The wrong way to use bike technology

In my last podcast I mentioned a book called From Good to Great. In it the authors looks at what it takes to go from being an average company to being a great one, although he also used several sports analogies because of the direct ties between achieving greatness in two fields. One of the most striking things to me was how in both cases the use of technology was a good indicator of whether companies were on a good path or not.

In the book they pointed out how great companies would use new technology to accelerate progress that was already there while others would use technology to stimulate progress. In other words, one group was experiencing good results and used technology to make them even better while another group was dead in the water with no idea of what to do and used technology to try and get things going again.

This principle also ties in to how a lot of riders are told to use technology to improve their ride. They are not encouraged to follow a good training program and/ or take a skills course, instead they are fed a steady dose of technology to stimulate progress. It is no wonder that when the progress stops they look to technology to get the ball rolling again.

If you’ve stalled out in your progress as a rider you don’t need a lighter bike, bigger wheels or more travel. Odds are you can’t really push your current bike to its limits – you’re holding it back!

Do some stretching, start using one of my training program and visit sites like www.betterride.net, www.bikeskills.com and www.leelikesbikes.com to find out more on skills training. Don’t fall into the mind trap of thinking that your equipment really matters that much. It has its place but it is at the end of the improvement equation, not at the beginning of it.

-James Wilson-

Social Comments:

WordPress Comments:

  1. Andrew Pratley says:


    I’m going to go a step further (and a little off topic) and suggest that I see the biggest downside of the (constant) focus on technology is that we lose perspective on why we began riding – that is because it is incredibly fun and rewarding. I highly doubt anyone rode a great bike on their first ride, and even if they did it would be nothing on what is available today.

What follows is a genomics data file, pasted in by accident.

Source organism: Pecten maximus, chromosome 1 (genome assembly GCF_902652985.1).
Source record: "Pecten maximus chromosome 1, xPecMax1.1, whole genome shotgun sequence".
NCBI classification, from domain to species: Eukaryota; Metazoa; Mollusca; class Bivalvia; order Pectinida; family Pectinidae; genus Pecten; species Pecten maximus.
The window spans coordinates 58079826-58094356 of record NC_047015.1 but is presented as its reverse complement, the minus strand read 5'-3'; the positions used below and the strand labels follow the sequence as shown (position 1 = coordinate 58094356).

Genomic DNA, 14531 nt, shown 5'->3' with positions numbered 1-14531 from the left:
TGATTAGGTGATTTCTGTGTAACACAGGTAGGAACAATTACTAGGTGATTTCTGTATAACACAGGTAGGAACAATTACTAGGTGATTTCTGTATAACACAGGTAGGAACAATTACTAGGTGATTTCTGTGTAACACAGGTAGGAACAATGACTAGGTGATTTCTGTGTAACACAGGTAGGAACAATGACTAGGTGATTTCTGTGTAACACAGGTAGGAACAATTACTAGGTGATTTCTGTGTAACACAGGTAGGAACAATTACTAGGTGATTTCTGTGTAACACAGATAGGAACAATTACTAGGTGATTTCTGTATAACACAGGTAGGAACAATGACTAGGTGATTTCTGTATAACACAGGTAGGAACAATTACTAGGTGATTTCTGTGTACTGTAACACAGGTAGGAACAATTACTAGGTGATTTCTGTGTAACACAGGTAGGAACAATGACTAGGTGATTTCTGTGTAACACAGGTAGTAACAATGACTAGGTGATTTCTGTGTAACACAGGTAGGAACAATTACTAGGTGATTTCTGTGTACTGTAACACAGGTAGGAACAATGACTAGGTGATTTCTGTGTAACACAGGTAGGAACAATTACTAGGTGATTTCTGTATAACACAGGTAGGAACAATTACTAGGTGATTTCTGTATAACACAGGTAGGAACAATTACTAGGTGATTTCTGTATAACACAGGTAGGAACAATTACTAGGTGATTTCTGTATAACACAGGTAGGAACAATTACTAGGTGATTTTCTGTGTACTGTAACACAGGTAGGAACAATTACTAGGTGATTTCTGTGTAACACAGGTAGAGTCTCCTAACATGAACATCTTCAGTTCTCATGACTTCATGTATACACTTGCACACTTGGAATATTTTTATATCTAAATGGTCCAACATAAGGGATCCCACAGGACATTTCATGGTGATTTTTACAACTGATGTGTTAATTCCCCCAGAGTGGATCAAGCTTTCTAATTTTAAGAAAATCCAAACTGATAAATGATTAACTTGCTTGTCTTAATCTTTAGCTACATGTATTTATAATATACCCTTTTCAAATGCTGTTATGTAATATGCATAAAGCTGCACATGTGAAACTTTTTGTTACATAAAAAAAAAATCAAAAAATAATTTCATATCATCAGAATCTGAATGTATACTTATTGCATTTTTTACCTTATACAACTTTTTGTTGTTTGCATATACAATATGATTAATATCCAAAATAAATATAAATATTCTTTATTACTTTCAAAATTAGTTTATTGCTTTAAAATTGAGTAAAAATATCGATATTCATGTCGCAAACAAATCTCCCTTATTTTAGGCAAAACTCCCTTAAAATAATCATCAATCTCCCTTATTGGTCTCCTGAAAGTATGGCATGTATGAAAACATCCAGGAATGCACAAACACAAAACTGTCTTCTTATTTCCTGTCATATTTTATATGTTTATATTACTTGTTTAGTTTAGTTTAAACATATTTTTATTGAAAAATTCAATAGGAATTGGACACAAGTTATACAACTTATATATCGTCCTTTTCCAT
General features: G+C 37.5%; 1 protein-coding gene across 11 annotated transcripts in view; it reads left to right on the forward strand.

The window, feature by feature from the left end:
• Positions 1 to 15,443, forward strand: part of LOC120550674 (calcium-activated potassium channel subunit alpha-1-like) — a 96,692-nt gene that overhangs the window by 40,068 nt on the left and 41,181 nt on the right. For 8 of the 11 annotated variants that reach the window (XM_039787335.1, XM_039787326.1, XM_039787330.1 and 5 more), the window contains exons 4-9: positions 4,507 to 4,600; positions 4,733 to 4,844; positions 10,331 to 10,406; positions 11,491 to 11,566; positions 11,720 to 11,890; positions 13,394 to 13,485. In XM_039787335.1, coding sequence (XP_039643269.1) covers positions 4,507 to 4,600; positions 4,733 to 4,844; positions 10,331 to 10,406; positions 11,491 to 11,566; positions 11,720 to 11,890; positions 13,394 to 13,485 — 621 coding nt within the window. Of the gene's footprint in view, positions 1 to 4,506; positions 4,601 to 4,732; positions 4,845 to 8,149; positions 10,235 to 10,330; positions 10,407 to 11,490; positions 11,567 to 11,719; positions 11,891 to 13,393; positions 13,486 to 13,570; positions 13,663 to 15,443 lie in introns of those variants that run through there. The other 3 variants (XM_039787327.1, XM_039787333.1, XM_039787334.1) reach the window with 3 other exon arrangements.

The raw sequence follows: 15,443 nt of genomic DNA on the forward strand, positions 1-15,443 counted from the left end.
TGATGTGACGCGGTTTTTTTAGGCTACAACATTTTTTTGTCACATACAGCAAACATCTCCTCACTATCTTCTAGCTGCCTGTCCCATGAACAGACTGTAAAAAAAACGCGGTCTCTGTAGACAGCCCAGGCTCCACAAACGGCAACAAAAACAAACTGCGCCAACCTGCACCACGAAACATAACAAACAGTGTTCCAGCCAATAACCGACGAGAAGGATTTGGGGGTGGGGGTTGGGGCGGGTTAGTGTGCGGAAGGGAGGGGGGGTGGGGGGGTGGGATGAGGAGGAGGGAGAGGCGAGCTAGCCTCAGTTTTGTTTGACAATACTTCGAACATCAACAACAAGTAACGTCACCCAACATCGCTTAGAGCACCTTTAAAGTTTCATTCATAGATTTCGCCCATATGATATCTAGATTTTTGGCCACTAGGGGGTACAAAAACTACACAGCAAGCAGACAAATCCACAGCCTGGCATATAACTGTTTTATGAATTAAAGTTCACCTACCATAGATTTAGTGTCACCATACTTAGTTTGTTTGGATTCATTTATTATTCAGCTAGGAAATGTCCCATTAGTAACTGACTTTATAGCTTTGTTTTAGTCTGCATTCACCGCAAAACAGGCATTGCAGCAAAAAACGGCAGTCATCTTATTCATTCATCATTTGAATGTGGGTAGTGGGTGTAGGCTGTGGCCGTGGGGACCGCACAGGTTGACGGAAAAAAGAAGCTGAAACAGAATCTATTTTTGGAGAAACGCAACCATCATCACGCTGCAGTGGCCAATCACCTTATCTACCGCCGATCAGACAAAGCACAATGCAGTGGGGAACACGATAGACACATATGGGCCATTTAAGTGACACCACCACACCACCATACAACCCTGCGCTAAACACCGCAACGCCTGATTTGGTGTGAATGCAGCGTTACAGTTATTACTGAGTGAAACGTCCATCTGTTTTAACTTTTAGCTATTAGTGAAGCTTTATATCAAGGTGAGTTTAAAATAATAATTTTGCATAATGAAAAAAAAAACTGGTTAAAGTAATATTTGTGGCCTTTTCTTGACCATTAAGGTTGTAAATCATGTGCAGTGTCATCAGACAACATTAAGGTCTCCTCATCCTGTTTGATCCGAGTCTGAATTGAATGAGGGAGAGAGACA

I’ll be the first to say I’ve spent $1,000s more than I ever planned to on various bikes and related equipment and whilst you get the initial rush of excitement, unless the purchase helps with the overall experience it is waste of money (and your time). Ever since I started riding my hard tail I wanted a dual suspension bike simply because they were better – I didn’t have he skills to ride them then (and maybe I still don’t!) In the end what made me buy a frame and rebuild my bike was the soreness in my lower back from rides. Now that I own a second hand dual suspension frame and few new snazzy parts, I look at the new Yetti ($13,000AU) and think how cool it would be to own that one day, but I also realise I’d get a lot more out of spending that money on two overseas riding trips. We remember the experience in the long run, not the hot the bike.

    I can not agree more with your statement “Odds are you can’t really push your current bike to its limits – you’re holding it back!”

    I’m really liking your website and perspective. In a couple of weeks I’ll take the plunge and sign up for your course.


    Reply • June 26 at 7:14 pm

Add a Comment

Your email is never shared. Required fields are marked *


Follow MTB Strength Training Systems:
James Wilson
Author and Professional
Mountain Bike Coach
James Wilson